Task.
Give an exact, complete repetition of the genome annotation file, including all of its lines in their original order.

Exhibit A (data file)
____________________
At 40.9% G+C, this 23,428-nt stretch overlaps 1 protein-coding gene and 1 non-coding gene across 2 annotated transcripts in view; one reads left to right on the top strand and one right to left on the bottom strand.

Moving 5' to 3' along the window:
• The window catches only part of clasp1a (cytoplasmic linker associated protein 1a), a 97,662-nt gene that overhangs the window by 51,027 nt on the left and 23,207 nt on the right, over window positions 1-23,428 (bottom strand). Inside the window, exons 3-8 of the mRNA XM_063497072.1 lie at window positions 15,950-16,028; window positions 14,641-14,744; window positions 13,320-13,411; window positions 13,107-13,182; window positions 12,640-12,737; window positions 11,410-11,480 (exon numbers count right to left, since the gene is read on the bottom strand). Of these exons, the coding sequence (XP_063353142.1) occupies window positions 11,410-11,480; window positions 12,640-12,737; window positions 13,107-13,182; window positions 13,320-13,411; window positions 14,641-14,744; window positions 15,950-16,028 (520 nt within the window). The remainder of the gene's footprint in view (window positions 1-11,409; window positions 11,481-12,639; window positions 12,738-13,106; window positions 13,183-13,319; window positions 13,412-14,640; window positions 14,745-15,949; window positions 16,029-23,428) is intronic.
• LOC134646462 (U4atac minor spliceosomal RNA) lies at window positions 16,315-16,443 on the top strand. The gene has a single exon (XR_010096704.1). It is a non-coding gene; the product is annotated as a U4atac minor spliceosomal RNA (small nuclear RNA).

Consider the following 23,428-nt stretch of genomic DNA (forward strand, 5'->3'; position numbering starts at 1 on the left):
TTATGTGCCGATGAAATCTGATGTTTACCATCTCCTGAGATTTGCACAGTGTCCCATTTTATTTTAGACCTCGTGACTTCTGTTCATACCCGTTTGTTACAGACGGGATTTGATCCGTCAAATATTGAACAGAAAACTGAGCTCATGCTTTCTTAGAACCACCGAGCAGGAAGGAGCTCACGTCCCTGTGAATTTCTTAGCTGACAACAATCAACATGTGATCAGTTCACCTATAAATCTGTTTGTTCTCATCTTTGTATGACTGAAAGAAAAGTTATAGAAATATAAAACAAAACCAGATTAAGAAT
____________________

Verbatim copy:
At 40.9% G+C, this 23,428-nt stretch overlaps 1 protein-coding gene and 1 non-coding gene across 2 annotated transcripts in view; one reads left to right on the top strand and one right to left on the bottom strand.

Moving 5' to 3' along the window:
• The window catches only part of clasp1a (cytoplasmic linker associated protein 1a), a 97,662-nt gene that overhangs the window by 51,027 nt on the left and 23,207 nt on the right, over window positions 1-23,428 (bottom strand). Inside the window, exons 3-8 of the mRNA XM_063497072.1 lie at window positions 15,950-16,028; window positions 14,641-14,744; window positions 13,320-13,411; window positions 13,107-13,182; window positions 12,640-12,737; window positions 11,410-11,480 (exon numbers count right to left, since the gene is read on the bottom strand). Of these exons, the coding sequence (XP_063353142.1) occupies window positions 11,410-11,480; window positions 12,640-12,737; window positions 13,107-13,182; window positions 13,320-13,411; window positions 14,641-14,744; window positions 15,950-16,028 (520 nt within the window). The remainder of the gene's footprint in view (window positions 1-11,409; window positions 11,481-12,639; window positions 12,738-13,106; window positions 13,183-13,319; window positions 13,412-14,640; window positions 14,745-15,949; window positions 16,029-23,428) is intronic.
• LOC134646462 (U4atac minor spliceosomal RNA) lies at window positions 16,315-16,443 on the top strand. The gene has a single exon (XR_010096704.1). It is a non-coding gene; the product is annotated as a U4atac minor spliceosomal RNA (small nuclear RNA).

Consider the following 23,428-nt stretch of genomic DNA (forward strand, 5'->3'; position numbering starts at 1 on the left):
TTATGTGCCGATGAAATCTGATGTTTACCATCTCCTGAGATTTGCACAGTGTCCCATTTTATTTTAGACCTCGTGACTTCTGTTCATACCCGTTTGTTACAGACGGGATTTGATCCGTCAAATATTGAACAGAAAACTGAGCTCATGCTTTCTTAGAACCACCGAGCAGGAAGGAGCTCACGTCCCTGTGAATTTCTTAGCTGACAACAATCAACATGTGATCAGTTCACCTATAAATCTGTTTGTTCTCATCTTTGTATGACTGAAAGAAAAGTTATAGAAATATAAAACAAAACCAGATTAAGAAT